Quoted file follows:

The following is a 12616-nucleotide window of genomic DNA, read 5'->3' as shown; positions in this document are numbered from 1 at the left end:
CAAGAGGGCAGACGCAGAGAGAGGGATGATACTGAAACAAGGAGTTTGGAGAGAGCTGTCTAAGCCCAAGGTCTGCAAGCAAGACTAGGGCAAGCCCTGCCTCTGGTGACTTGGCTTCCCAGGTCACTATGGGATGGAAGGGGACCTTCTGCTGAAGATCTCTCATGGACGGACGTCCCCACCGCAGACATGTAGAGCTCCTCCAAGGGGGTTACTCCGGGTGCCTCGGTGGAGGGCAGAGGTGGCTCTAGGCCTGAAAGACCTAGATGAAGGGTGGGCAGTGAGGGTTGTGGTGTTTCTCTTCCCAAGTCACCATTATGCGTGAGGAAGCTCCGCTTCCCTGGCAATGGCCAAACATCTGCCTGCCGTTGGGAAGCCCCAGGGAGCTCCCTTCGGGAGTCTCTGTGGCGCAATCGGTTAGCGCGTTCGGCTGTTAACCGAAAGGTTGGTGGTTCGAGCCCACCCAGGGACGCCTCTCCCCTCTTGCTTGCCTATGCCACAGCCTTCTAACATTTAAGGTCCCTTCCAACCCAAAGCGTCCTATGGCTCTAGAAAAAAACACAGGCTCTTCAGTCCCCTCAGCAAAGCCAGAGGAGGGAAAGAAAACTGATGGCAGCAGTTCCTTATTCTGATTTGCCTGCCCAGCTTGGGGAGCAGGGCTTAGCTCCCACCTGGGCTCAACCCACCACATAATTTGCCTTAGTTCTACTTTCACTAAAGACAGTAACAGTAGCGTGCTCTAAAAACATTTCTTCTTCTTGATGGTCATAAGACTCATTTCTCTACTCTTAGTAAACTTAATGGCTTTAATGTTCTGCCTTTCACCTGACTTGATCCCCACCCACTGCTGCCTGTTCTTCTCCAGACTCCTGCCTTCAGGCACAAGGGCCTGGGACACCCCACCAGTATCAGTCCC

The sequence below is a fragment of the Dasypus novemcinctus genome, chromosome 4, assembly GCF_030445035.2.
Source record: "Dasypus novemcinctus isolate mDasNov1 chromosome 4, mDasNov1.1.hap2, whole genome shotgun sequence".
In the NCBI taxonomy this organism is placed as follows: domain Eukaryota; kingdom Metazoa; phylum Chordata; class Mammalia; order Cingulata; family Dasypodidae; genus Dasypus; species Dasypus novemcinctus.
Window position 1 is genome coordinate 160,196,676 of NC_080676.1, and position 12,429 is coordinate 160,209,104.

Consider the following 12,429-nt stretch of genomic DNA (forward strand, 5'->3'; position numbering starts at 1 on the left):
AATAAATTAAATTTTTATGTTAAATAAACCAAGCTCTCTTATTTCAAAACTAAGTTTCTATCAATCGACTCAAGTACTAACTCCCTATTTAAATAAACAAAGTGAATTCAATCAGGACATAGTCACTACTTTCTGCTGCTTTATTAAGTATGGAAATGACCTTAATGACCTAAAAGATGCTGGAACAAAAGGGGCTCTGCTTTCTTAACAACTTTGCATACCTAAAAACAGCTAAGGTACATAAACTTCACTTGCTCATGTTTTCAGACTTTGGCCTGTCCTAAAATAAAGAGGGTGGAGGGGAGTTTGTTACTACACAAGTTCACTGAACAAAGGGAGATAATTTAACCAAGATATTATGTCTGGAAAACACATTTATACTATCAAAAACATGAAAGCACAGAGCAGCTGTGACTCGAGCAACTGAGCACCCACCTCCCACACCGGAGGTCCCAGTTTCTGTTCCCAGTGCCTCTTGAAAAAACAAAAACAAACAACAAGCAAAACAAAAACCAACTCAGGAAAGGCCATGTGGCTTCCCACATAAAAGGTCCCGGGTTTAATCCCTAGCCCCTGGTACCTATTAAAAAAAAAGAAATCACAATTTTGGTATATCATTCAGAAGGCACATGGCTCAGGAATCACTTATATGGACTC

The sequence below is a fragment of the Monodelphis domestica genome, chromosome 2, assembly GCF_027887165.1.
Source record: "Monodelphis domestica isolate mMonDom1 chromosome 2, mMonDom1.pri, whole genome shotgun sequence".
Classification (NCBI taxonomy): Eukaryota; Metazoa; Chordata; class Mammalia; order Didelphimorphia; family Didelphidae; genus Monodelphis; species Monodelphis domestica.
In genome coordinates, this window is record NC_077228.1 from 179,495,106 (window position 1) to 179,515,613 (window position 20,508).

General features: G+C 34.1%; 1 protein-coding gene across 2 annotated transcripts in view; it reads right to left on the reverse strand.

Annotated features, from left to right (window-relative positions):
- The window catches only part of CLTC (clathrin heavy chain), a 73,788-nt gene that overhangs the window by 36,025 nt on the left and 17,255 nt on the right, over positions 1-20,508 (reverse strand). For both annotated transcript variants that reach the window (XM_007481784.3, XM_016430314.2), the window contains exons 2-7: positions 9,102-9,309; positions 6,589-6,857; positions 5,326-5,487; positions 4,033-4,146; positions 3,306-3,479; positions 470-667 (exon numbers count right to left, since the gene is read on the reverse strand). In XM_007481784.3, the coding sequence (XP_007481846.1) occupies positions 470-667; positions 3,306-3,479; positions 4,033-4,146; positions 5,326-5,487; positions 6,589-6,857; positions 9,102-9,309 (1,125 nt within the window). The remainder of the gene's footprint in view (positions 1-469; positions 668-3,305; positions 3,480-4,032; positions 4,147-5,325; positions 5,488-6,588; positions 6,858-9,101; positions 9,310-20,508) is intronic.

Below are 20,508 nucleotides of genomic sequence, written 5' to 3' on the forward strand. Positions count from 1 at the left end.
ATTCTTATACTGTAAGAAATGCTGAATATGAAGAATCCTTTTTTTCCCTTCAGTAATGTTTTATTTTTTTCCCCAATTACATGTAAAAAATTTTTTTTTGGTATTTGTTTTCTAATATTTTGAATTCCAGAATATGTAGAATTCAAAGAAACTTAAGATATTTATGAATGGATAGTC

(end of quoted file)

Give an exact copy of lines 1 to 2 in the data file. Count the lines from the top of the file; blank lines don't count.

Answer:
The following is a 12616-nucleotide window of genomic DNA, read 5'->3' as shown; positions in this document are numbered from 1 at the left end:
CAAGAGGGCAGACGCAGAGAGAGGGATGATACTGAAACAAGGAGTTTGGAGAGAGCTGTCTAAGCCCAAGGTCTGCAAGCAAGACTAGGGCAAGCCCTGCCTCTGGTGACTTGGCTTCCCAGGTCACTATGGGATGGAAGGGGACCTTCTGCTGAAGATCTCTCATGGACGGACGTCCCCACCGCAGACATGTAGAGCTCCTCCAAGGGGGTTACTCCGGGTGCCTCGGTGGAGGGCAGAGGTGGCTCTAGGCCTGAAAGACCTAGATGAAGGGTGGGCAGTGAGGGTTGTGGTGTTTCTCTTCCCAAGTCACCATTATGCGTGAGGAAGCTCCGCTTCCCTGGCAATGGCCAAACATCTGCCTGCCGTTGGGAAGCCCCAGGGAGCTCCCTTCGGGAGTCTCTGTGGCGCAATCGGTTAGCGCGTTCGGCTGTTAACCGAAAGGTTGGTGGTTCGAGCCCACCCAGGGACGCCTCTCCCCTCTTGCTTGCCTATGCCACAGCCTTCTAACATTTAAGGTCCCTTCCAACCCAAAGCGTCCTATGGCTCTAGAAAAAAACACAGGCTCTTCAGTCCCCTCAGCAAAGCCAGAGGAGGGAAAGAAAACTGATGGCAGCAGTTCCTTATTCTGATTTGCCTGCCCAGCTTGGGGAGCAGGGCTTAGCTCCCACCTGGGCTCAACCCACCACATAATTTGCCTTAGTTCTACTTTCACTAAAGACAGTAACAGTAGCGTGCTCTAAAAACATTTCTTCTTCTTGATGGTCATAAGACTCATTTCTCTACTCTTAGTAAACTTAATGGCTTTAATGTTCTGCCTTTCACCTGACTTGATCCCCACCCACTGCTGCCTGTTCTTCTCCAGACTCCTGCCTTCAGGCACAAGGGCCTGGGACACCCCACCAGTATCAGTCCC